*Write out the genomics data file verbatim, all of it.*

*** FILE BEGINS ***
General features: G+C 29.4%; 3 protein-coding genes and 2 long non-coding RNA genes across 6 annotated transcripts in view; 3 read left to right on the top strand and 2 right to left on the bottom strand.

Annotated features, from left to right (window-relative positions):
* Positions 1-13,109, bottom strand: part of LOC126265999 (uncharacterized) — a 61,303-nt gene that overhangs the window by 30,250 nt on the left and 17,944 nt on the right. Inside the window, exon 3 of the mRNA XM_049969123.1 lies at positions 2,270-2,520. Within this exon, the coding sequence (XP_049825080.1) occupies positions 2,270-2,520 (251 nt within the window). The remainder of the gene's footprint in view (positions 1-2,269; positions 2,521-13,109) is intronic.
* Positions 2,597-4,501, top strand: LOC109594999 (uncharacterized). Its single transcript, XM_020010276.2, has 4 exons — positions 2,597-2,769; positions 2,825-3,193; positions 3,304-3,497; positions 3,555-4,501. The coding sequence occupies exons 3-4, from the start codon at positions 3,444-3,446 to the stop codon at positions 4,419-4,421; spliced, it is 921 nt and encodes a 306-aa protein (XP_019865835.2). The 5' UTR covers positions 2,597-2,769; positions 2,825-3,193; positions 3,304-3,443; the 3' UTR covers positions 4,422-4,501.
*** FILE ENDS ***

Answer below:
General features: G+C 29.4%; 3 protein-coding genes and 2 long non-coding RNA genes across 6 annotated transcripts in view; 3 read left to right on the top strand and 2 right to left on the bottom strand.

Annotated features, from left to right (window-relative positions):
* Positions 1-13,109, bottom strand: part of LOC126265999 (uncharacterized) — a 61,303-nt gene that overhangs the window by 30,250 nt on the left and 17,944 nt on the right. Inside the window, exon 3 of the mRNA XM_049969123.1 lies at positions 2,270-2,520. Within this exon, the coding sequence (XP_049825080.1) occupies positions 2,270-2,520 (251 nt within the window). The remainder of the gene's footprint in view (positions 1-2,269; positions 2,521-13,109) is intronic.
* Positions 2,597-4,501, top strand: LOC109594999 (uncharacterized). Its single transcript, XM_020010276.2, has 4 exons — positions 2,597-2,769; positions 2,825-3,193; positions 3,304-3,497; positions 3,555-4,501. The coding sequence occupies exons 3-4, from the start codon at positions 3,444-3,446 to the stop codon at positions 4,419-4,421; spliced, it is 921 nt and encodes a 306-aa protein (XP_019865835.2). The 5' UTR covers positions 2,597-2,769; positions 2,825-3,193; positions 3,304-3,443; the 3' UTR covers positions 4,422-4,501.